First, I think it needs to be understood that in order to harvest stem cells from embryos, the embryo must be destroyed. So, if we were to translate what the Koreans (among others) have done into morally clear language, they have arbitrarily created a human and promptly murdered it.
But so many right now are supporting what has been done because of the potential benefit ESCs have for disease research. The catch, of course, is that it is still all potential whereas adult stem cells are already having clinical applications as well as showing pluripotent promise. FOX News Sunday recently interviewed a couple of people on this issue, and the public myopia and confusion regarding stem cells was readily apparent.
The first guest was formet NFL quarterback Boomer Esiason who has a son who suffers from cystic fibrosis. Here are a string of quotes that exemplify quite a few of our culture’s moral misconceptions. Chris Wallace is asking the questions.
WALLACE: So far, what does the research indicate about how helpful stem cells might be in treating cystic fibrosis?
ESIASON: You know, well, we don't know….Stem cell research is, you know, many people think in the scientific arena that there are answers there, that we might find a way to cure these diseases.
So Esiason recognizes that the promises are all potential at the moment.
WALLACE: How do you respond to that argument: that it's destroying life in order to save life?
ESIASON: Well, you know, I'm disappointed by that.
Esiason is disappointed that the fact that an embryo is a human being might dissuade some people from allowing their wholesale destruction. Wow-I have never heard of anyone who is “disappointed” at laws against the murder of innocent babies.
What needs to be learned from this part of the dialogue is that Esiason has bought the line that embryos are not human in any way whatsoever. The very next thing he goes on to say:
And with what the South Koreans have come forth with this past week, it just goes to show you that whether or not we support it here in this country, other countries are going to after this. And whether it be in Singapore or South Korea or even in Britain, it's going to be done, whether we support it or not.
It is going to be done anyway, so we might as well be the ones doing it. It’s a good thing the Western world didn’t think that way when it came to the attempted genocide of the Jewish people.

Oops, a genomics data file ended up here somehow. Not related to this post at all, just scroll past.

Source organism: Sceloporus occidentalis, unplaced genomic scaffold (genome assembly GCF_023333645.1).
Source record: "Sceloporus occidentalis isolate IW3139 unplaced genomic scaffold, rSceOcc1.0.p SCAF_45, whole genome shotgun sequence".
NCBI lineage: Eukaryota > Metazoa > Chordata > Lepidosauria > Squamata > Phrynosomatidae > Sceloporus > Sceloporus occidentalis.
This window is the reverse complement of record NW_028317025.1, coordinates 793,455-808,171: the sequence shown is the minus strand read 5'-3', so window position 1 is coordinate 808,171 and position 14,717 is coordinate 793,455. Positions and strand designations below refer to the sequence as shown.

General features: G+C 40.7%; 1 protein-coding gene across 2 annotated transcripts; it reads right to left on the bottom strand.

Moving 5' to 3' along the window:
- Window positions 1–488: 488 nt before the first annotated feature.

The next exchange was great to see. Esiason avoided answering the question about the personhood of the embryo, so Wallace called him on it-most journalists these days don’t know when they are being given the ol' soft-shoe.
WALLACE: But how do you answer the question? As you well know, there are a lot of very well-meaning people, just as well-meaning as you are, who view the destruction of those embryos as a destruction of life….how do you balance out science and legitimate moral concerns?
ESIASON: Well, when you are affected by a disease like we are, then certainly that's the balance that tilts you in favor of stem cell research.
And here lies one of the more powerful deceptions surrounding this issue-your emotional connection to one side of the problem gives you the moral latitude to “override” murder. Esiason goes on to say that if you were only in his shoes you would also favor embryonic stem cell research because of the emotional toil it causes. No doubt it is difficult, and no one is minimizing that, but it is not a moral trump card. If it were, than people in his position could morally legislate in favor of the vivisection of people with Down’s Syndrome in order to find a “cure” because a cadre of scientists is the former Czech Republic think it “holds a great deal of potential.”
Again, the very next thing out of his mouth:
I don't believe in human cloning. I'm not looking for Mini-me's to be running around with all of us.
Ah, but you do, Mr. Esiason. Its how this is being done even as you speak. What you don’t believe in is the science fiction version of adult-sized clones. But what is the actual, metaphysical difference between what has been done in Korea and what Boomer is allegedly against? Nothing.
Then Wallace brought on someone who is supposedly on the other side of the debate, and the answers didn’t get any better. Governor Mit Romney represented another point of view.
WALLACE: But if I may ask you, governor, specifically, you don't see, as I understand it, the use of these leftover embryos in fertility clinics as destroying life?
ROMNEY: That's right. I believe that when a couple gets together and decides that they want to bring a child into the Earth, and they go to a fertility clinic to do so, and if they're going to be through that process a leftover embryo or two, that they should be able to decide whether to preserve that embryo for future use or to destroy it; to have it put up for adoption or potentially to be used for research and experimentation, hopefully leading to the cure of disease.
This and the rest of his answer represents another gigantic fallacy that has permeated the whole right-to-life debate for over a decade. Romney’s argument is that humanity is tied to the value other people put on a life. So, it could be argued that if we all voted and decided that Romney’s life had little to no value to us, then scientists in the Ukraine could be allowed to run disturbing, but potentially useful, experiments on his devalued, and hence nonhuman, life.
I am sure that there would be all kinds of potential gains from such experimentation, and that plenty of emotionally upset people would see personal relief from such work. I am not seeing a down side here…